In Las Vegas, keeping up with the competition is tough; women have to struggle to keep up with Holly Madison rather than your average girl next door, men find themselves trading in their cars annually, and there is the constant parade of casinos, restaurants, and nightclubs closing and opening. Surviving as a nightclub in Sin City is cutthroat, with the local attention span lasting only a few weeks and each nightclub surviving a few years at best. In Las Vegas it’s all about being the newest and the best, even if that means closing and remodeling a perfectly good nightclub to open it under a new name millions of dollars later to generate a media frenzy and local interest.
Jet Nightclub at the Mirage shut its doors over Labor Day Weekend; however, it will not be gone for long, re-opening as 10AK on New Year’s Eve. The Light Group is teaming up with The Butter Group from New York, bringing the style of the Big Apple to Sin City. Among many costly re-modeling changes, the “new” club will feature artwork by artist Roy Nachum and décor by international design firm Munge Leung.
Just one week after celebrating their Four Year Anniversary, Blush announced that it would be closing its doors permanently via Twitter, with September 10th as the final evening to party at the city’s premiere boutique nightclub. It has not yet been announced what will go in its place, but Wynn Las Vegas and Las Vegas Nightlife Group will be announcing its replacement in the next few weeks.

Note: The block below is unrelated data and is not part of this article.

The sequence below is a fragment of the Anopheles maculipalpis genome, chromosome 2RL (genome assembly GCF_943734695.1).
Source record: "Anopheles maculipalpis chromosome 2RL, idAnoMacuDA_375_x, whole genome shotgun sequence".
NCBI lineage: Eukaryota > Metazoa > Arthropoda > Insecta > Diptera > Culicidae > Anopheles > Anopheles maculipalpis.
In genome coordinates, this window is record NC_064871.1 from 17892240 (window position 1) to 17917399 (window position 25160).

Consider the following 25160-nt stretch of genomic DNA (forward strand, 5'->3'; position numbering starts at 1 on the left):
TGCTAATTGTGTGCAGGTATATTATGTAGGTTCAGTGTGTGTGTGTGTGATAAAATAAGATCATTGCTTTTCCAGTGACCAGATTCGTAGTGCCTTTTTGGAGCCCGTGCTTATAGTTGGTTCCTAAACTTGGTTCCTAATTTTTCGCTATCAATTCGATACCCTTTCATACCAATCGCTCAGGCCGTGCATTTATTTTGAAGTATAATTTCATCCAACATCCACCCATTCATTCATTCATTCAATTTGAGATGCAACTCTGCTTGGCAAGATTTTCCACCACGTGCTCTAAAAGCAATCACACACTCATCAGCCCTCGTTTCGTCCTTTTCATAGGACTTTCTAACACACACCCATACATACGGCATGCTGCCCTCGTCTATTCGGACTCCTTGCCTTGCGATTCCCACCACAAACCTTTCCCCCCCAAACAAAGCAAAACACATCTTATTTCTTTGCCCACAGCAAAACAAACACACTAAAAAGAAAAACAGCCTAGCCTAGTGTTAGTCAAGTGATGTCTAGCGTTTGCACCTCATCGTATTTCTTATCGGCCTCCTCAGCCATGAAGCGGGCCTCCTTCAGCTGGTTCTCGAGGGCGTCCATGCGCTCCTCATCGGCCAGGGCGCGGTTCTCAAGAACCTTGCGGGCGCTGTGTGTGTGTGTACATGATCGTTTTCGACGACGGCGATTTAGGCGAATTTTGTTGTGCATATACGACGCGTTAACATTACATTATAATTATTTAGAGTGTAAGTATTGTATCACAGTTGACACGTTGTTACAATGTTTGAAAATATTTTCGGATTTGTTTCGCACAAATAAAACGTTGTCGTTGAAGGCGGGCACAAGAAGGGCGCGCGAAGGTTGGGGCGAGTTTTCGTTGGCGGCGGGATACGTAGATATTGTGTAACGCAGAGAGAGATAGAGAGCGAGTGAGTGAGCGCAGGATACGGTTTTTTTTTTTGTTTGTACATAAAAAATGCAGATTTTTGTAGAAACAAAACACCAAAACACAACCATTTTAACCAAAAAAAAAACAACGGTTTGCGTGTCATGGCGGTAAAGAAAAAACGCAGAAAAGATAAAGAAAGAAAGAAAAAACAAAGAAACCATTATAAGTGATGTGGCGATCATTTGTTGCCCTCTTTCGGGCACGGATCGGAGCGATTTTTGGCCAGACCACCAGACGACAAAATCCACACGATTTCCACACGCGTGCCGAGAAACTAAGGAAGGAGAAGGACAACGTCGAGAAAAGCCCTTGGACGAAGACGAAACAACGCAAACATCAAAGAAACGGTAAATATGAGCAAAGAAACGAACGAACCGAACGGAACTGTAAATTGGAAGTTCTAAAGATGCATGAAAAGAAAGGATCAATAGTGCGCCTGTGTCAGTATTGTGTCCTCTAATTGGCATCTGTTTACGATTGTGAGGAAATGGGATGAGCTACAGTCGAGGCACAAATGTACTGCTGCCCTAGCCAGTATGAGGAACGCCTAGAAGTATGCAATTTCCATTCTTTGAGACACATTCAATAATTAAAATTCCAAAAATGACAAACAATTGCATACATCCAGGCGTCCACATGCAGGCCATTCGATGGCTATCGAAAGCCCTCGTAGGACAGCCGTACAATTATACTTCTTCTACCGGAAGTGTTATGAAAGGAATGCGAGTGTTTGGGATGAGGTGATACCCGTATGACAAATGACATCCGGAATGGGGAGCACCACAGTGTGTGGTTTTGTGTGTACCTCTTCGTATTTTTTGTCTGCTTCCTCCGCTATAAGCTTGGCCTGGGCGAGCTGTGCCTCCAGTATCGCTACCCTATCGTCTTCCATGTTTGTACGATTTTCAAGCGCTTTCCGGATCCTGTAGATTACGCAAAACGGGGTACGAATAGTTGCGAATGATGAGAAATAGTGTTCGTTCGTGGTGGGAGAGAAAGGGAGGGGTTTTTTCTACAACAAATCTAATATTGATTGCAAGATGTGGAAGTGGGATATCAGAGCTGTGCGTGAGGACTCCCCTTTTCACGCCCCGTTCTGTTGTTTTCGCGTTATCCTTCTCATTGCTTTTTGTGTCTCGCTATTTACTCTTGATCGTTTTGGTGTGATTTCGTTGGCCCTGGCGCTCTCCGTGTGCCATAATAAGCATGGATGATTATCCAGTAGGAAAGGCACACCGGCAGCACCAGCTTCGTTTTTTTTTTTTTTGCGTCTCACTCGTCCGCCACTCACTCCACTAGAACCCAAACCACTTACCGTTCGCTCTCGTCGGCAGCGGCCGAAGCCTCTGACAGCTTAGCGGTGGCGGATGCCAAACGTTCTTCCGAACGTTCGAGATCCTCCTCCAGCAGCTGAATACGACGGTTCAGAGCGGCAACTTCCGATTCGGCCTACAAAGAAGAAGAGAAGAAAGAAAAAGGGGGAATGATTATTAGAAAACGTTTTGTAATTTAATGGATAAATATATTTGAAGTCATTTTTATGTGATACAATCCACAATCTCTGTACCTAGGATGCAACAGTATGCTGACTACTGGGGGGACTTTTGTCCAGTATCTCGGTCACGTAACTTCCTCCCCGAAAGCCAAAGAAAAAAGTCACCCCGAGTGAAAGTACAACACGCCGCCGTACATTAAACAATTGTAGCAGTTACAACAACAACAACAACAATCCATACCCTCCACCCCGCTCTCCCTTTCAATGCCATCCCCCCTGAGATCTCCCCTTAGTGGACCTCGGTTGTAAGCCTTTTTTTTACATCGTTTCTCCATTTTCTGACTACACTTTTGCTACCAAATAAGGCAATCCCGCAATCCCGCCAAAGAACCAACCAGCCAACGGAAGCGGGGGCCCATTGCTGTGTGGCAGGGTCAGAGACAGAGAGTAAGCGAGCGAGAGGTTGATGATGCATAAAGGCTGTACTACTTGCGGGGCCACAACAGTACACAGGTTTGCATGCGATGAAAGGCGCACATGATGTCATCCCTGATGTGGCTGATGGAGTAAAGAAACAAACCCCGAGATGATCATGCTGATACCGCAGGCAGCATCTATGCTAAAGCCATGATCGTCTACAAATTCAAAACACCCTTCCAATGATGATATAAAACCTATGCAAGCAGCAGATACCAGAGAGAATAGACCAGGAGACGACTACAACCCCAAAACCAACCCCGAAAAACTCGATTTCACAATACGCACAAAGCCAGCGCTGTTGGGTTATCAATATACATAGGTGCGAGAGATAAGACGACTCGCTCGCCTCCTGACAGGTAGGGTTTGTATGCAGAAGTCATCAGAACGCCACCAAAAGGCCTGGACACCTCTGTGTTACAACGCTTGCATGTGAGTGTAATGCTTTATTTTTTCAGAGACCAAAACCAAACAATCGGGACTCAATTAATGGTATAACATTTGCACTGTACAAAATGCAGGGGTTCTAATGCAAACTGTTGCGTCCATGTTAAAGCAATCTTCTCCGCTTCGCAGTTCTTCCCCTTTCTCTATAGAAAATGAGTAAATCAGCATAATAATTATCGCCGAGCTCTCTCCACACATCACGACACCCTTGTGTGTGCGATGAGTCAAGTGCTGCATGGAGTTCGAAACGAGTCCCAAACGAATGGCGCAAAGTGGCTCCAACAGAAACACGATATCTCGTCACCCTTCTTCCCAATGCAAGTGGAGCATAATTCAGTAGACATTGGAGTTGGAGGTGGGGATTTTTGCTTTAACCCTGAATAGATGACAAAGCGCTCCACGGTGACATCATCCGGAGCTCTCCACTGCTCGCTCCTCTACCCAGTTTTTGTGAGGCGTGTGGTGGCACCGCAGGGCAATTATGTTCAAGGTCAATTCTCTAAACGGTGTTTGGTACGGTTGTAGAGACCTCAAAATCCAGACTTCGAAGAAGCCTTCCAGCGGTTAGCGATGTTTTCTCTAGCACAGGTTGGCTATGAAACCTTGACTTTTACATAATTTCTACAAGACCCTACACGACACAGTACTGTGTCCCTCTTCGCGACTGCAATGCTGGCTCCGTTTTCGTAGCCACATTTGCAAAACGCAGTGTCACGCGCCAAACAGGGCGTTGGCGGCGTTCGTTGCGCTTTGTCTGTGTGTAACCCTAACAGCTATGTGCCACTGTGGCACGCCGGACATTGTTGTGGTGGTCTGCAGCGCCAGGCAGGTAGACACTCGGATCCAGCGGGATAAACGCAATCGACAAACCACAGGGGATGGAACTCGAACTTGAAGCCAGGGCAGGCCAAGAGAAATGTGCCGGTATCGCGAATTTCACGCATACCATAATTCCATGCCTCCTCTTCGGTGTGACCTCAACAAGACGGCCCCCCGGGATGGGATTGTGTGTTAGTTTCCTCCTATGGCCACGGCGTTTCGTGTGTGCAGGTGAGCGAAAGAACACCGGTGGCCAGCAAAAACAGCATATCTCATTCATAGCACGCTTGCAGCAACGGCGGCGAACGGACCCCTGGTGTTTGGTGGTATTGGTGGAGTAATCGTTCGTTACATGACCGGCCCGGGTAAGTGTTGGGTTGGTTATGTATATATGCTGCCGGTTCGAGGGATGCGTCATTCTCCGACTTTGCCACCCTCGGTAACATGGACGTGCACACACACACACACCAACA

These expensive remodels are occurring on the heels of the openings of other “new” nightclubs, beginning with Savile Row at The Luxor on New Year’s Eve, opening in the location of the old afterhours A-list hotspot Noir, and continuing throughout the remainder of the year, as Chateau Nightclub and Gardens opened in what was once Risqué Nightclub at Paris and Planet Hollywood opened Gallery Nightclub in the former Privé. These multi-million dollar renovations have become an ingrained part of Las Vegas culture, a routine facelift that the town goes through every few years. Although the marketing ploy may be unnecessary, it is a part of Sin City’s continual evolution that make it what it is: a town that is never quite the same from day to day and offers a different experience each time that you visit it.